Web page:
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Review: You don't have to like cars to enjoy 'Ford v Ferrari'

With Oscar season kicking into high gear, it seems only fitting our next obvious contender for a gold trophy sticks the pedal to the metal in a high-octane true story that, despite a slow start, finishes with all the finesse and beauty of the prettiest car on the lot. With "Ford v Ferrari", there's a little bit of something for everyone: the biographical element for fans of non-fiction, A-grade acting by two of the industry's most talented, comedy sprinkled throughout, and, for the gear heads, very, very, very fast cars.

Christian Bale stars as Ken Miles, famous sports car racing engineer and driver with a sardonic sense of humor and a way behind the wheel that can't be matched. He's spinning his wheels in California, barely supporting his wife (Caitriona Balfe) and son with his auto body shop and the meager prize money from his wins at the local track. With his thick Brummie accent and hot temper, Miles doesn't win himself many friends amongst the judges or his competitors, though he does have one person willing to overlook his rough edges.

Matt Damon stars as that person, Carroll Shelby, a famous driver in his own right who has retired due to health reasons. He's turned to designing race cars and has made quite a name for himself. So when the executives at Ford Motor Company (Tracy Letts, Jon Bernthal, Josh Lucas) dictate that the future of the company relies on an image rebranding a winning vehicle at Le Mans, the world's oldest active sports car race - they first seek to buy Ferrari, a company that (despite its highly regarded name) is in financial ruins. When that falls through and insults are hurled, Ford turns to Shelby to engineer a sports car that can rival what has long been considered the premiere brand in endurance racing.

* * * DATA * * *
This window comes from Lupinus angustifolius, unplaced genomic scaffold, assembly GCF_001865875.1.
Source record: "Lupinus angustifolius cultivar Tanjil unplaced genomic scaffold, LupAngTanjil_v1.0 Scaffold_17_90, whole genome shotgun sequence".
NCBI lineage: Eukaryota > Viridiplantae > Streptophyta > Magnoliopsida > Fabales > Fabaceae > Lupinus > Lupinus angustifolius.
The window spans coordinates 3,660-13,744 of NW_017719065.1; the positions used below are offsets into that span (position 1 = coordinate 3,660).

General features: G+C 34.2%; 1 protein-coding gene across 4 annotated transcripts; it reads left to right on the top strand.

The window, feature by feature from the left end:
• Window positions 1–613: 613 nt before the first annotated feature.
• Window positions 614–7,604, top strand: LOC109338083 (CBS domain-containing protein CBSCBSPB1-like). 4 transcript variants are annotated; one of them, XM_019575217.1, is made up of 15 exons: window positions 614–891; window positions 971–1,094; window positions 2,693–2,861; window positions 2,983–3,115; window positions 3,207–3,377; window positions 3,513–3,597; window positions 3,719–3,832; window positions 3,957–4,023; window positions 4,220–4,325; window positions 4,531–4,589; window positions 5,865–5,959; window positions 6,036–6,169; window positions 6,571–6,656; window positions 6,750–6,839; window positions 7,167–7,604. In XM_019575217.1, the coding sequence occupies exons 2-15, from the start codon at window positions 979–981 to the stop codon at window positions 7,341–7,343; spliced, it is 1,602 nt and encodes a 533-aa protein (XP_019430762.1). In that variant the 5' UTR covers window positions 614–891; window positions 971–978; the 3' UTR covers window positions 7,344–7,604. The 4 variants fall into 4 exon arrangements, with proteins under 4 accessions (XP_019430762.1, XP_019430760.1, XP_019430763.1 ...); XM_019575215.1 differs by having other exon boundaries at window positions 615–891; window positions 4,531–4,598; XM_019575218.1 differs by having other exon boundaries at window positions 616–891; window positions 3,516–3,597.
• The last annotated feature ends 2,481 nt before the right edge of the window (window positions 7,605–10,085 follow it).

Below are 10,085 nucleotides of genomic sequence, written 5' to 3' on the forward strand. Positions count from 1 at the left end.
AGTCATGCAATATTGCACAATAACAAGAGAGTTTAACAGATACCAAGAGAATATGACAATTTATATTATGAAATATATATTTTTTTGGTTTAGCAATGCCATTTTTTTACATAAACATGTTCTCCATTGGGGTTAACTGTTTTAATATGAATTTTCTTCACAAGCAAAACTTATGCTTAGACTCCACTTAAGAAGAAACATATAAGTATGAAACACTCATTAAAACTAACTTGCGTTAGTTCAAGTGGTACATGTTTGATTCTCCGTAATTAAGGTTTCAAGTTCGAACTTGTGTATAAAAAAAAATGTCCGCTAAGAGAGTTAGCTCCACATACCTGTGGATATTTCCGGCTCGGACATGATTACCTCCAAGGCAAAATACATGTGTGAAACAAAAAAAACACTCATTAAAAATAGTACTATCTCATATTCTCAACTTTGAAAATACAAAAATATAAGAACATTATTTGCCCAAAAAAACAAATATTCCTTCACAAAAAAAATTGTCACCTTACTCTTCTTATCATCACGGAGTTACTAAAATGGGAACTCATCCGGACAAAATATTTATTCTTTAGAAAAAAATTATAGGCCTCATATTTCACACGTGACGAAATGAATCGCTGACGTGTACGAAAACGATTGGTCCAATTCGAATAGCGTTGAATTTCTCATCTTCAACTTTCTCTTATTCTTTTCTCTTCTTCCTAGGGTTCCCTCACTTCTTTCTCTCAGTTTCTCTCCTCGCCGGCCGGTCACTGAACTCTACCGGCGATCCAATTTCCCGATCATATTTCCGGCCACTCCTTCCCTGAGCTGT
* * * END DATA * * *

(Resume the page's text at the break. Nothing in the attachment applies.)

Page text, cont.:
There is plenty of trial and error leading to epic crashes and burning cars. Miles is the willing test dummy, a car aficionado with the invaluable talent of feeling a problem with the vehicle and the incredible ability to diagnose it. With only 90 days to prepare, it's no shock when Ford doesn't hold a horsepower candle to Ferrari. It doesn't help that Miles' notorious attitude brands him as "not a Ford guy", and he isn't allowed to step behind the wheel.

But with failure often comes clarity. Determined to build a better, faster car equipped to handle the grueling 24 hour race (yes, you read that right - TWENTY-FOUR HOURS of racing), Shelby and Miles perfect their work while battling the frustrating politics raging in Ford's boardroom. Miles drives Ford to victory at 24 Hours of Daytona, another day-long endurance race, securing his seat behind the wheel at the epic showdown in France where Ford is finally prepared to take on their great Italian rivals.

With James Mangold in the director's chair, "Ford v Ferrari" does for racing movies what his 2017 film "Logan" did for the super hero genre: he humanizes this true story, making it interesting for those with extensive car knowledge and palatable for others, like this reviewer, who wouldn't be able to locate the engine with a gun to her head. There is plenty of jargon and technicalities that will fly over the layman, but the heart of the film lies in the relationships. Bale and Damon portray Miles and Shelby with the precise mix of bravado and subtlety that make them electrifying to watch, and their chemistry is iron hot.

The film itself warms up slowly, and it's Miles' family that takes front seat initially. Balfe has the rather uninteresting task of portraying a woman standing behind her man with equal parts concern and encouragement, flipping open a lawn chair to get the best view as Bale and Damon go head to head. This happens in the film with her character quite literally watching on as the boys fist fight, and the allegory couldn't be more appropriate. Her heavy presence in the film feels like a mad grab at diversity, which is all well and good. Balfe is a talented actress we enjoy on screen. But if we're being honest, "Ford v Ferrari" is all about Bale, Damon and the most important woman in their lives: whichever speedster they're greasing up and giving gas.